Acts 26:6-10
Acts 26:6 (KJB)
And now I stand and am judged for the hope of the promise made of God unto our fathers:
Paul was being judged by the Jews, not because he had violated the law nor did he do anything wrong against the laws of Rome but he is being judged in view of the fact of the hope made unto the fathers, which would be Abraham, Isaac, and Jacob. These would include the promise of blessing for the entire world and not just for Israel. (Gen 12:2-3 KJV) And I will make of thee a great nation, and I will bless thee, and make thy name great; and thou shalt be a blessing: {3} And I will bless them that bless thee, and curse him that curseth thee: and in thee shall all families of the earth be blessed. The great nation is the entire worldwide body of believers which would come through the Lord Jesus Christ. This is how all the families of the world are blessed because there are Christians in every country in the world.
Acts 26:7 (KJB)
Unto which promise our twelve tribes, instantly serving God day and night, hope to come. For which hope's sake, king Agrippa, I am accused of the Jews.
Instantly - Perseverance, earnestness, and intentness
Once God had given them the law at Sinai, they began to learn those laws and obey them with the hope that they would obtain that hope. All the laws and feasts and ceremonies were looking forward to the coming of the Messiah and with that, the redemption of Israel would occur if they kept the laws as God commanded them. The very thing that Paul was being accused of by the Jews, was the very thing that the nation of Israel had striven for down through the ages. They had the Word of God, not only written, but verbally through the prophets which would bring the message of obedience and life. The accusation of the Jews against Paul, did not refer to any crime but was his strong belief in the promise of the fathers.
Acts 26:8 (KJB)
Why should it be thought a thing incredible with you, that God should raise the dead?
Paul then asks a very pointed question to Agrippa concerning why would it be such an incredible thing if God would raise the dead? They read all the miracles which God performed on behalf of Israel such as the ten plagues, the holding back of the Red Sea so they could cross, the killing of the 185,000 Assyrians (2 Ki 19:35 KJV) And it came to pass that night, that the angel of the LORD went out, and smote in the camp of the Assyrians an hundred fourscore and five thousand: and when they arose early in the morning, behold, they were all dead corpses., and many other things that were written in the Scriptures. Then when Jesus came on the scene, He raised Lazarus in front of many, then after His own resurrection, he was seen by over 500 brethren which would have still been alive since he penned it in 1 Corinthians about 5 years ago. Paulís point is why would it be so hard for an infinite and all powerful God to raise the dead, seeing He could do all these miracles including creating the world and universe?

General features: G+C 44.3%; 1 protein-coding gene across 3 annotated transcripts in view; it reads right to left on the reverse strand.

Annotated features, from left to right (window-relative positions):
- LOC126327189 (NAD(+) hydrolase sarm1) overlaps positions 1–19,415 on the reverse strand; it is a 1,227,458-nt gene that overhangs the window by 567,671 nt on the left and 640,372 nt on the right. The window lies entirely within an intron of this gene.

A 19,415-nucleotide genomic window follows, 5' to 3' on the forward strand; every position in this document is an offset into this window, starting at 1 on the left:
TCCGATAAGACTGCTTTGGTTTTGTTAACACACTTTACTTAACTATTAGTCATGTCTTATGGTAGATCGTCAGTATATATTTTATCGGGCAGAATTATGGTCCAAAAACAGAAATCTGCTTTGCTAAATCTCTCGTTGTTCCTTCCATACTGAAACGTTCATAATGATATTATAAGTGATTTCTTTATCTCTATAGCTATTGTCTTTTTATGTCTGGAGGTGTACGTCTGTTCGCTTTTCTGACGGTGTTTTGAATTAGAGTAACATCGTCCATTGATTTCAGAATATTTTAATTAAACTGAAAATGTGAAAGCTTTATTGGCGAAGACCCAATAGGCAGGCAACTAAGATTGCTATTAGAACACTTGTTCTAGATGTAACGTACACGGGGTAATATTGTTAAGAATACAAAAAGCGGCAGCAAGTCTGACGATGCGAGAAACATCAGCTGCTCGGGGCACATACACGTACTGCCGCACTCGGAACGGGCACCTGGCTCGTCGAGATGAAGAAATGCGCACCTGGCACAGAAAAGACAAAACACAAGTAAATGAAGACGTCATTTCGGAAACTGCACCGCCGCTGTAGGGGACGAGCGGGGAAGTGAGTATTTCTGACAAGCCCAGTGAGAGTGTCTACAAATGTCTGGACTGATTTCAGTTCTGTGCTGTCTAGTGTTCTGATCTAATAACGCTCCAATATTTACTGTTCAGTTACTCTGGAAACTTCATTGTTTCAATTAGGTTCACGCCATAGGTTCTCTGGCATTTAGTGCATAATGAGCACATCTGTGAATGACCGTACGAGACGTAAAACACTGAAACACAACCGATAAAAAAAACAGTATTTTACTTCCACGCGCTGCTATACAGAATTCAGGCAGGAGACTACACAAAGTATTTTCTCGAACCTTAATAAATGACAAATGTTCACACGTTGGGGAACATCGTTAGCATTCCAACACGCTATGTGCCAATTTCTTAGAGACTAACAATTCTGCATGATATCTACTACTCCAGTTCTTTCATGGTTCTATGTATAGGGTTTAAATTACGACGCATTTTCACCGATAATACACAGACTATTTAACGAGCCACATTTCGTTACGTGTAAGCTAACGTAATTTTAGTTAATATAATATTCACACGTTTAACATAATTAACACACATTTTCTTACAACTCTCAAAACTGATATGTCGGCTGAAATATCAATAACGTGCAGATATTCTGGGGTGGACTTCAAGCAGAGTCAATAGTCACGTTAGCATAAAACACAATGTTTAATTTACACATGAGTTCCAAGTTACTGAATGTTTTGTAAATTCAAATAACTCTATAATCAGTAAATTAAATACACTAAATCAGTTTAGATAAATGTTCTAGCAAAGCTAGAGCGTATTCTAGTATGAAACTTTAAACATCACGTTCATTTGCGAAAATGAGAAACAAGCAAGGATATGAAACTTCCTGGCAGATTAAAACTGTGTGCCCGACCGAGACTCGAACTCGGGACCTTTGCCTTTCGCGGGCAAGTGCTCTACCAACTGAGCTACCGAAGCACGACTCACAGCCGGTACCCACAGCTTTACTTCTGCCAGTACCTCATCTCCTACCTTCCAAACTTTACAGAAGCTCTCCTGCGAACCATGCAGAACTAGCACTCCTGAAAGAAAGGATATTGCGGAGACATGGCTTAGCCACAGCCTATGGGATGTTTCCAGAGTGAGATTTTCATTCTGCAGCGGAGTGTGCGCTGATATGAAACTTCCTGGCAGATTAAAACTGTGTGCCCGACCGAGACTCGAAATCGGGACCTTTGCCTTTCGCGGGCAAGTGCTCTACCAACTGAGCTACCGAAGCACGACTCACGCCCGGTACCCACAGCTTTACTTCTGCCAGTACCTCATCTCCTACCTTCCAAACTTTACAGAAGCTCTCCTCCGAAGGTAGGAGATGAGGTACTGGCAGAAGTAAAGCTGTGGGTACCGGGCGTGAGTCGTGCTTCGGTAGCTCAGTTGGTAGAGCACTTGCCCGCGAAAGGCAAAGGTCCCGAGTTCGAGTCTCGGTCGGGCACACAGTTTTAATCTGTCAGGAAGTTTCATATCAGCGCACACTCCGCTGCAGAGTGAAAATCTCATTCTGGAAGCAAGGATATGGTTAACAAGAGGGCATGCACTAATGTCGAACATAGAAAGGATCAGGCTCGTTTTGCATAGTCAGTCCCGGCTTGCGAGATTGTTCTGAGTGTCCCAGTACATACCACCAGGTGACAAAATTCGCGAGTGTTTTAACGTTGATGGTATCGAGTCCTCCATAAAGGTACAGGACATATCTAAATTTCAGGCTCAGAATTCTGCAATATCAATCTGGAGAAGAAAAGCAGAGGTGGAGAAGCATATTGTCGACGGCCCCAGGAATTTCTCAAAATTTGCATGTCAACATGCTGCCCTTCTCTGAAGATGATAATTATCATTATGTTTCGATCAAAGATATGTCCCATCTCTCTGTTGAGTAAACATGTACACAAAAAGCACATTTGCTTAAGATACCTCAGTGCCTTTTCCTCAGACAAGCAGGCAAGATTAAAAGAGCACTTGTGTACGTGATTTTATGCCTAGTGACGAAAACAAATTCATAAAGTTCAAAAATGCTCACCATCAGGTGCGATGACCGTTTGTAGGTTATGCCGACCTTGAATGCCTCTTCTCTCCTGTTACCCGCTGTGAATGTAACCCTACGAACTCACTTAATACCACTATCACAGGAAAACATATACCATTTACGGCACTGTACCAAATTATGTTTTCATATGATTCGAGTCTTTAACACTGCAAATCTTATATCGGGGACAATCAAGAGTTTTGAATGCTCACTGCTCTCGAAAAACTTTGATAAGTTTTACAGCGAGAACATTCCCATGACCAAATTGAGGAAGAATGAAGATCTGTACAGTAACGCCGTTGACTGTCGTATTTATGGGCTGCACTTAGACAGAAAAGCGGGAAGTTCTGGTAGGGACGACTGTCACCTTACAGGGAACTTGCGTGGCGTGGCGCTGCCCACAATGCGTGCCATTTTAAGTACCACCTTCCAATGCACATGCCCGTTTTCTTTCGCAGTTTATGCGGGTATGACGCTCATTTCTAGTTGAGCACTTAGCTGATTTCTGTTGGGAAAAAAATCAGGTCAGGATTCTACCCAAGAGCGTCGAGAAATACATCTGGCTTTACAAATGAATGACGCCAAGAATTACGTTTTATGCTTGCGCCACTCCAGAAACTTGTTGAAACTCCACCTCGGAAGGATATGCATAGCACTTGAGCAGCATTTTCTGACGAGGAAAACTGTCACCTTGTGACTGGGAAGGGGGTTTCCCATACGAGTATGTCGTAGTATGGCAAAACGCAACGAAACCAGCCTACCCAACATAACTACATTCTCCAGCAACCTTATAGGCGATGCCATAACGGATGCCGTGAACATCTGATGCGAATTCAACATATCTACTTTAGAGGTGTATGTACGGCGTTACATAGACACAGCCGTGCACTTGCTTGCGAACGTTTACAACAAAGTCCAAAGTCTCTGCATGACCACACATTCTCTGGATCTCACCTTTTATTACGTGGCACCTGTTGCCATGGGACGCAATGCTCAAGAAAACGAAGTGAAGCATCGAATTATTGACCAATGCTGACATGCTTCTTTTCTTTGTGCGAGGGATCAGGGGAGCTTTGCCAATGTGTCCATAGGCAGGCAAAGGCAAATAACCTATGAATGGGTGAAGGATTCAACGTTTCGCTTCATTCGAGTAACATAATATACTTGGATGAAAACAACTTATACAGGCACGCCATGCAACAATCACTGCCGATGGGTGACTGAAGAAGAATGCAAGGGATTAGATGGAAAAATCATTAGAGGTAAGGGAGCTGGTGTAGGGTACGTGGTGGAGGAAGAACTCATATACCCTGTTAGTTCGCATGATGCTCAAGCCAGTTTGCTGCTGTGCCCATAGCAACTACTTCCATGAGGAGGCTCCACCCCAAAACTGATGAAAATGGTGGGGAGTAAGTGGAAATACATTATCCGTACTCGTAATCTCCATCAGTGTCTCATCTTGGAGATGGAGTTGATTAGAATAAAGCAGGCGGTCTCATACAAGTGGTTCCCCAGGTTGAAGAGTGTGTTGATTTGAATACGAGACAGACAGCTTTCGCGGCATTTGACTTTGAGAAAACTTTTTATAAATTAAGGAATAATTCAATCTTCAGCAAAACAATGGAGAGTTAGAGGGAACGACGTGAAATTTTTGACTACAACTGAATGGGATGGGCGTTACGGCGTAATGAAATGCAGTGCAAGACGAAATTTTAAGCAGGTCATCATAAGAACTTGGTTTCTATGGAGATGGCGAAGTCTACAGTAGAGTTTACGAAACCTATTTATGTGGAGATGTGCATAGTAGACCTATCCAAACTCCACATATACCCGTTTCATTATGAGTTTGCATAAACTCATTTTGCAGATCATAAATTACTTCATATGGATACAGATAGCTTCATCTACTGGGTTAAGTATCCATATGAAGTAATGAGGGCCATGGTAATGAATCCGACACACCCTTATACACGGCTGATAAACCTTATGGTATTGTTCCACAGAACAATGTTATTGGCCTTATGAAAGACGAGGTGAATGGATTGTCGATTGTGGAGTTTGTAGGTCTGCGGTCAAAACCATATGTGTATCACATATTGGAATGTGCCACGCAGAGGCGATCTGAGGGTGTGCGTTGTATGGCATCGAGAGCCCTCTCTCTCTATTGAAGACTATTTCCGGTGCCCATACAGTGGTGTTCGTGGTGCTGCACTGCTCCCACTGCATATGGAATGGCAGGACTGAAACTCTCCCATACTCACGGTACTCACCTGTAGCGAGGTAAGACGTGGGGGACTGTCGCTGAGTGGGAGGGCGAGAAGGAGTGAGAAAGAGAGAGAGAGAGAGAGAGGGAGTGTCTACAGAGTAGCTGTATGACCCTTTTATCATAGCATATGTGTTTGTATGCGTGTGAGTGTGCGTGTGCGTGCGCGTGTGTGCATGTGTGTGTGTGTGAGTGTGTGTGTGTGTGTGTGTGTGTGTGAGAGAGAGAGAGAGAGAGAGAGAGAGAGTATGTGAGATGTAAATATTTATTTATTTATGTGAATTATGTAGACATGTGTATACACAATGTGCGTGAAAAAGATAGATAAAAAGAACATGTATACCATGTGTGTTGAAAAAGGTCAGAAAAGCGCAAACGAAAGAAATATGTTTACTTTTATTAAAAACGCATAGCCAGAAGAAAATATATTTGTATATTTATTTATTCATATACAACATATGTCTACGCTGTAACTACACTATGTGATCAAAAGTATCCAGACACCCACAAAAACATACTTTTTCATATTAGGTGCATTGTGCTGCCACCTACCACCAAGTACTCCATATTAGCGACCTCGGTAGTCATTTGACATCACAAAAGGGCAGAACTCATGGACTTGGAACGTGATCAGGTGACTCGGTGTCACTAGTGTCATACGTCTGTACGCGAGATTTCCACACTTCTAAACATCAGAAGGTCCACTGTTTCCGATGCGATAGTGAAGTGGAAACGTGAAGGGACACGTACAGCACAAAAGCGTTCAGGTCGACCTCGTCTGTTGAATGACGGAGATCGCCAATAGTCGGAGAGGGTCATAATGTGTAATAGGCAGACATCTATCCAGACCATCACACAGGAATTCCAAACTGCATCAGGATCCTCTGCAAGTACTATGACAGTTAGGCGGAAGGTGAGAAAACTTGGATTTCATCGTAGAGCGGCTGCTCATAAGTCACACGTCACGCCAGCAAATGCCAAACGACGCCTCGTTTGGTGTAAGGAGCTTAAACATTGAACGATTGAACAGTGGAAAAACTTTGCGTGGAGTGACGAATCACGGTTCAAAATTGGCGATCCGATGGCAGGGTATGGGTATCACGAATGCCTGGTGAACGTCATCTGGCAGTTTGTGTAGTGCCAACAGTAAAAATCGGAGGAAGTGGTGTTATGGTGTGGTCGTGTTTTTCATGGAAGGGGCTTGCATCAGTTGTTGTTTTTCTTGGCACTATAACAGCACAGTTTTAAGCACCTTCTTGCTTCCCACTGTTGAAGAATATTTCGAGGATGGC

Acts 26:9 (KJB)
I verily thought with myself, that I ought to do many things contrary to the name of Jesus of Nazareth.
Paul was not stating the teaching of the resurrection for the purpose of Agrippa not being able to believe it but here Paul states that he himself did not have an easy time accepting it. This is why he wanted to destroy the church and everything that was associated with Jesus because they were proclaiming that Jesus of Nazareth was resurrected and now alive in Heaven. Paul called Him Jesus of Nazareth because that is how Jesus identified Himself on the Damascus Road plus this would give Agrippa confirmation as to whom they were speaking of and identification would be sure. Paul wanted to destroy every vestige of Christianity.
Acts 26:10 (KJB)
Which thing I also did in Jerusalem: and many of the saints did I shut up in prison, having received authority from the chief priests; and when they were put to death, I gave my voice against them.
Paul had shown his animosity toward those Christians in Jerusalem. He helped find them and bind them and put them in prison. He did this on authority from the chief priests. He mentions here that those Christians who were sentenced to death, he gave vote in favor of executing them such as he did Stephen when he held the garments of those who stoned him. Paul was probably not a member of the Sanhedrin at that time for if he was, why then did he have to get permission and papers from the chief priests to go to Damascus. The Sanhedrin was the highest ruling body. Paul at that time was a very zealous Jew for the law and customs and saw Christianity as a threat and did what he could to subdue it.